The German Messerschmitt Me-262 Schwalbe fighter, which made its maiden flight in 1941, was the first mass-produced jet fighter.
The Me-262 entered service in 1944 and put the allied aviation in trouble, since it was faster than the allied fighters thanks to its two Junkers Jumo 004 . During World War II, Germany built about 1,400 units of this fighter. Today, only nine original Me-262s remain and none of them are airworthy, although the US Flying Heritage Collection is working on restoring one of them so that it can take off again with its original engines. In addition, in the Czech Republic there are two Avia S-92s preserved, both on static display at the Aviation Museum in Prague.
However, and as we saw last year, there are three Me-262s that do fly. These are replicas built by a US company, Texas Airplane Factory, equipped with General Electric CJ610 turbojets. One of them is the W.Nr.501244 (D-IMTT), a Me 262B-1c owned by the Messerschmitt Foundation, created in 1969 by Willy Messerschmitt, the designer of the Me-262 and the also famous Bf-109 fighter. This plane recently participated in The Royal Air Tattoo, the air festival held at RAF Fairford, England. It was a historic occasion as it is the first time an Me-262 has flown at a British airshow in over 80 years.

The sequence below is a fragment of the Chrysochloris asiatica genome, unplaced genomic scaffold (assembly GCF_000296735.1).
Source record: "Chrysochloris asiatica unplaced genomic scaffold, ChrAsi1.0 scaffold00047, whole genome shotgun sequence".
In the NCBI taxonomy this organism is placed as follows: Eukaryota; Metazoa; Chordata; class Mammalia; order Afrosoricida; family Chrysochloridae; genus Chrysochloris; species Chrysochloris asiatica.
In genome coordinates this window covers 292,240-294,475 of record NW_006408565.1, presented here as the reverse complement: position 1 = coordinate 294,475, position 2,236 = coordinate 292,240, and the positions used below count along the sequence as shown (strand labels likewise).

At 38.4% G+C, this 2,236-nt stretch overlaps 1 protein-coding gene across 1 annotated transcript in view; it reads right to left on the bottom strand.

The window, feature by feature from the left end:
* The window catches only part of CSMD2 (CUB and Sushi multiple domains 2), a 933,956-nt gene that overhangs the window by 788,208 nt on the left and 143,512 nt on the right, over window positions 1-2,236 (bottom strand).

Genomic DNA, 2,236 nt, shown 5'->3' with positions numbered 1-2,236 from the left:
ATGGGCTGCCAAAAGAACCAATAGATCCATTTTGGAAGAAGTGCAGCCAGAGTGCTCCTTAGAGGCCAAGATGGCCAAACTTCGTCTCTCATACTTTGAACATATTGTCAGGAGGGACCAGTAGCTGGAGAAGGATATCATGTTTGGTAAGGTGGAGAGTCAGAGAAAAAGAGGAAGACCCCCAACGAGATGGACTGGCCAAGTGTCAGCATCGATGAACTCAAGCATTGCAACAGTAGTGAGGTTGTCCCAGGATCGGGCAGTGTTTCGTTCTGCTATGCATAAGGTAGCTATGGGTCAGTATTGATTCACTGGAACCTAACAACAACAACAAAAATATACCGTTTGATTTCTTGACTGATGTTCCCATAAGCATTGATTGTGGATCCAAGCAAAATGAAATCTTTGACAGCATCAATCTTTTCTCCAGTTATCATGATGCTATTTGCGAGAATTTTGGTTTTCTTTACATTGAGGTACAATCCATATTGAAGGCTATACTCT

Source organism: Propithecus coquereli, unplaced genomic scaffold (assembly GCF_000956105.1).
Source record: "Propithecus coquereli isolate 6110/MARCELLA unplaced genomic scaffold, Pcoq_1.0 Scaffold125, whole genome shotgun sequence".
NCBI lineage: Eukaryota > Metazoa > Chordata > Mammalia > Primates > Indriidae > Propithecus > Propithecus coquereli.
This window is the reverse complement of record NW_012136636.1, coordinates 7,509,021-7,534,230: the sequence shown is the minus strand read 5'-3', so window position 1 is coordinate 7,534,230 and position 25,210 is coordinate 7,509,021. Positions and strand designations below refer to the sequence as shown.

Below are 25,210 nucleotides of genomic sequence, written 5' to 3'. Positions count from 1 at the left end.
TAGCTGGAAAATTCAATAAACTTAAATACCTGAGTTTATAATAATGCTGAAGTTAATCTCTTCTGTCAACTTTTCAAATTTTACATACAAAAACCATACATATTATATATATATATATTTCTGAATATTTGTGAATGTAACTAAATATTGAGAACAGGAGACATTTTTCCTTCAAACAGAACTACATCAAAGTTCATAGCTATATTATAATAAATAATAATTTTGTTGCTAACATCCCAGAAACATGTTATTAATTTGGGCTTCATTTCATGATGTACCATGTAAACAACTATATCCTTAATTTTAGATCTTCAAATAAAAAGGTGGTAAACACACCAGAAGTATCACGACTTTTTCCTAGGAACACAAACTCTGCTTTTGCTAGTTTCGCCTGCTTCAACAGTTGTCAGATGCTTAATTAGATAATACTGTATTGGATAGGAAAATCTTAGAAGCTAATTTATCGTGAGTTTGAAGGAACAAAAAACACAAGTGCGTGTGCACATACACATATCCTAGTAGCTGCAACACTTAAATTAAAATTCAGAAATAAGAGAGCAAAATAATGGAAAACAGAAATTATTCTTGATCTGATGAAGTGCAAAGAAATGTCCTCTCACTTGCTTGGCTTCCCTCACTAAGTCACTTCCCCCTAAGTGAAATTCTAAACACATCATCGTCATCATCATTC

You can see here the video in 4K format of this exhibition published by Tonkatsu298:
In addition, Ted Coningsby, the aviator teddy bear, has posted a 4K video of the formation of the Me-262, a P-51 Mustang and two Spitfires at this festival:
You can see here some screenshots from Tonkatsu298's video. As a curiosity, this Me-262 does not have the swastika that these jet fighters used to wear in their drifts because it is an aircraft registered in Germany, and in that country the symbol of the Nazi Party is illegal.
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